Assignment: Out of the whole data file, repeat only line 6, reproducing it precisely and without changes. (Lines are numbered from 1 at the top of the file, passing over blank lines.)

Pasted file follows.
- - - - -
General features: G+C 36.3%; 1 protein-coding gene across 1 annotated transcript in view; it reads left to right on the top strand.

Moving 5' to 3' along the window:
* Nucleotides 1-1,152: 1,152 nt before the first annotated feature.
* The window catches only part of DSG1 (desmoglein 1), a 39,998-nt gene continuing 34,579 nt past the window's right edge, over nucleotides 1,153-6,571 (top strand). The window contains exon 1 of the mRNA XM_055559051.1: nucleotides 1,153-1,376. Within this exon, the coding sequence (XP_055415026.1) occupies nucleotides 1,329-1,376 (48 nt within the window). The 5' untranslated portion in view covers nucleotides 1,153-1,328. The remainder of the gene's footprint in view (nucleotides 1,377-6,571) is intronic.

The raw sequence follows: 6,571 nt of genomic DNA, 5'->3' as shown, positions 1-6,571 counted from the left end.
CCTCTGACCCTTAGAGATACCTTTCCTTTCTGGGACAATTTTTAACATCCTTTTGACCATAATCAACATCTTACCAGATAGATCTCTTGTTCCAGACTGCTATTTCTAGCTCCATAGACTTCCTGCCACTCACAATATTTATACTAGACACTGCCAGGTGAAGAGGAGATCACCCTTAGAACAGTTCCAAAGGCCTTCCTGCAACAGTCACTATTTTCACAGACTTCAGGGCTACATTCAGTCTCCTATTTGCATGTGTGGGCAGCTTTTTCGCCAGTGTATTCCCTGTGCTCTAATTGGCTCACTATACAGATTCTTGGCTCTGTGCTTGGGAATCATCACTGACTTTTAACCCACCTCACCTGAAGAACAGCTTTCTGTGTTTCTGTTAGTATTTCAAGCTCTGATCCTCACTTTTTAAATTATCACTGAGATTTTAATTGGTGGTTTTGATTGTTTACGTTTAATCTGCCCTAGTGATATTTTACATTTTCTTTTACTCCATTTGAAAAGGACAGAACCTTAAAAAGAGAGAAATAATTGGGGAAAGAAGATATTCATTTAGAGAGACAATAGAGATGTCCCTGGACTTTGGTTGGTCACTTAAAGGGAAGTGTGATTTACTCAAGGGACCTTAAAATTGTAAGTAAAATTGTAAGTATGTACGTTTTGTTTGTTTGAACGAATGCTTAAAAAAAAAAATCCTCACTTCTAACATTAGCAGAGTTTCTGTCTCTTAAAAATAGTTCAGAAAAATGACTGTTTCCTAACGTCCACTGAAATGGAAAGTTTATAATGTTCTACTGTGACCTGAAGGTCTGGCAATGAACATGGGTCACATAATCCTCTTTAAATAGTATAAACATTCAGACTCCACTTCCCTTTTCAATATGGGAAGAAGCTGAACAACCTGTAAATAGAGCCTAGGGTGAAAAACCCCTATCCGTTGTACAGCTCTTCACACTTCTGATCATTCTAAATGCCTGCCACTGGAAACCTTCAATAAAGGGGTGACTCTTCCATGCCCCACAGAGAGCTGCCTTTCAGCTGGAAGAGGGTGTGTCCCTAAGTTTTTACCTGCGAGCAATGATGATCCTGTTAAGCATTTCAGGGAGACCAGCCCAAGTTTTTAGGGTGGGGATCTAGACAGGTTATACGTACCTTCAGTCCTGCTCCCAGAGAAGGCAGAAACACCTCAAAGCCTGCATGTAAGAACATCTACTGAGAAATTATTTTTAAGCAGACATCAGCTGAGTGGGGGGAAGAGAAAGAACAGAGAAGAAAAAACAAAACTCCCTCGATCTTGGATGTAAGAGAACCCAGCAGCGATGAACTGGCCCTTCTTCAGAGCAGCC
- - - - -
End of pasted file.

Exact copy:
CCTCTGACCCTTAGAGATACCTTTCCTTTCTGGGACAATTTTTAACATCCTTTTGACCATAATCAACATCTTACCAGATAGATCTCTTGTTCCAGACTGCTATTTCTAGCTCCATAGACTTCCTGCCACTCACAATATTTATACTAGACACTGCCAGGTGAAGAGGAGATCACCCTTAGAACAGTTCCAAAGGCCTTCCTGCAACAGTCACTATTTTCACAGACTTCAGGGCTACATTCAGTCTCCTATTTGCATGTGTGGGCAGCTTTTTCGCCAGTGTATTCCCTGTGCTCTAATTGGCTCACTATACAGATTCTTGGCTCTGTGCTTGGGAATCATCACTGACTTTTAACCCACCTCACCTGAAGAACAGCTTTCTGTGTTTCTGTTAGTATTTCAAGCTCTGATCCTCACTTTTTAAATTATCACTGAGATTTTAATTGGTGGTTTTGATTGTTTACGTTTAATCTGCCCTAGTGATATTTTACATTTTCTTTTACTCCATTTGAAAAGGACAGAACCTTAAAAAGAGAGAAATAATTGGGGAAAGAAGATATTCATTTAGAGAGACAATAGAGATGTCCCTGGACTTTGGTTGGTCACTTAAAGGGAAGTGTGATTTACTCAAGGGACCTTAAAATTGTAAGTAAAATTGTAAGTATGTACGTTTTGTTTGTTTGAACGAATGCTTAAAAAAAAAAATCCTCACTTCTAACATTAGCAGAGTTTCTGTCTCTTAAAAATAGTTCAGAAAAATGACTGTTTCCTAACGTCCACTGAAATGGAAAGTTTATAATGTTCTACTGTGACCTGAAGGTCTGGCAATGAACATGGGTCACATAATCCTCTTTAAATAGTATAAACATTCAGACTCCACTTCCCTTTTCAATATGGGAAGAAGCTGAACAACCTGTAAATAGAGCCTAGGGTGAAAAACCCCTATCCGTTGTACAGCTCTTCACACTTCTGATCATTCTAAATGCCTGCCACTGGAAACCTTCAATAAAGGGGTGACTCTTCCATGCCCCACAGAGAGCTGCCTTTCAGCTGGAAGAGGGTGTGTCCCTAAGTTTTTACCTGCGAGCAATGATGATCCTGTTAAGCATTTCAGGGAGACCAGCCCAAGTTTTTAGGGTGGGGATCTAGACAGGTTATACGTACCTTCAGTCCTGCTCCCAGAGAAGGCAGAAACACCTCAAAGCCTGCATGTAAGAACATCTACTGAGAAATTATTTTTAAGCAGACATCAGCTGAGTGGGGGGAAGAGAAAGAACAGAGAAGAAAAAACAAAACTCCCTCGATCTTGGATGTAAGAGAACCCAGCAGCGATGAACTGGCCCTTCTTCAGAGCAGCC